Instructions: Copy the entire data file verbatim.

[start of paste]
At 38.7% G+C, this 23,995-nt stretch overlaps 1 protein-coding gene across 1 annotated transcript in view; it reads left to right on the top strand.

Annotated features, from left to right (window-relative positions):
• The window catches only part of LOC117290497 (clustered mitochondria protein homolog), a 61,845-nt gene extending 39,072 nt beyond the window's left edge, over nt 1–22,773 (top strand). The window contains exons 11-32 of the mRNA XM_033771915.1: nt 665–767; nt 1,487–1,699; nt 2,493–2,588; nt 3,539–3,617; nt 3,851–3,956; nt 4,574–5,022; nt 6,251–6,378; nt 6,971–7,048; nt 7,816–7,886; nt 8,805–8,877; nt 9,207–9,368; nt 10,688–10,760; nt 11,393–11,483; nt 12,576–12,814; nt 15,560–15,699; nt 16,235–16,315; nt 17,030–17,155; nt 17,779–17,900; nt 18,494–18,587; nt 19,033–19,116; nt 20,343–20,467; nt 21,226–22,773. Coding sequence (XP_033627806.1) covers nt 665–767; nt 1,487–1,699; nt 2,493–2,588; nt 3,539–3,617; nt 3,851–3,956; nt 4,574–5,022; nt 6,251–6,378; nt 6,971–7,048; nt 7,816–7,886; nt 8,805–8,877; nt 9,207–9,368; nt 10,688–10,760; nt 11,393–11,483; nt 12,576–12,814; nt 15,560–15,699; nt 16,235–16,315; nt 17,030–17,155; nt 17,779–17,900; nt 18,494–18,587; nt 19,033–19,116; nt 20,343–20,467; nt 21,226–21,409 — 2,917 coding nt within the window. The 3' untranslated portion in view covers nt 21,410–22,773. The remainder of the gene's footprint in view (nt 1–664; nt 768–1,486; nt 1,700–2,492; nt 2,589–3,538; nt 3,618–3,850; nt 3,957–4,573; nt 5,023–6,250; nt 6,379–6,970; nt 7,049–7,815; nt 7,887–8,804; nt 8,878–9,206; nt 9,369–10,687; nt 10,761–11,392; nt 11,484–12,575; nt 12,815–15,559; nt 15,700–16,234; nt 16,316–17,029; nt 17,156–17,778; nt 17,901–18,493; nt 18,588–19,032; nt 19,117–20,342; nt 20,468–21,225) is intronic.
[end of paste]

At 38.7% G+C, this 23,995-nt stretch overlaps 1 protein-coding gene across 1 annotated transcript in view; it reads left to right on the top strand.

Annotated features, from left to right (window-relative positions):
• The window catches only part of LOC117290497 (clustered mitochondria protein homolog), a 61,845-nt gene extending 39,072 nt beyond the window's left edge, over nt 1–22,773 (top strand). The window contains exons 11-32 of the mRNA XM_033771915.1: nt 665–767; nt 1,487–1,699; nt 2,493–2,588; nt 3,539–3,617; nt 3,851–3,956; nt 4,574–5,022; nt 6,251–6,378; nt 6,971–7,048; nt 7,816–7,886; nt 8,805–8,877; nt 9,207–9,368; nt 10,688–10,760; nt 11,393–11,483; nt 12,576–12,814; nt 15,560–15,699; nt 16,235–16,315; nt 17,030–17,155; nt 17,779–17,900; nt 18,494–18,587; nt 19,033–19,116; nt 20,343–20,467; nt 21,226–22,773. Coding sequence (XP_033627806.1) covers nt 665–767; nt 1,487–1,699; nt 2,493–2,588; nt 3,539–3,617; nt 3,851–3,956; nt 4,574–5,022; nt 6,251–6,378; nt 6,971–7,048; nt 7,816–7,886; nt 8,805–8,877; nt 9,207–9,368; nt 10,688–10,760; nt 11,393–11,483; nt 12,576–12,814; nt 15,560–15,699; nt 16,235–16,315; nt 17,030–17,155; nt 17,779–17,900; nt 18,494–18,587; nt 19,033–19,116; nt 20,343–20,467; nt 21,226–21,409 — 2,917 coding nt within the window. The 3' untranslated portion in view covers nt 21,410–22,773. The remainder of the gene's footprint in view (nt 1–664; nt 768–1,486; nt 1,700–2,492; nt 2,589–3,538; nt 3,618–3,850; nt 3,957–4,573; nt 5,023–6,250; nt 6,379–6,970; nt 7,049–7,815; nt 7,887–8,804; nt 8,878–9,206; nt 9,369–10,687; nt 10,761–11,392; nt 11,484–12,575; nt 12,815–15,559; nt 15,700–16,234; nt 16,316–17,029; nt 17,156–17,778; nt 17,901–18,493; nt 18,588–19,032; nt 19,117–20,342; nt 20,468–21,225) is intronic.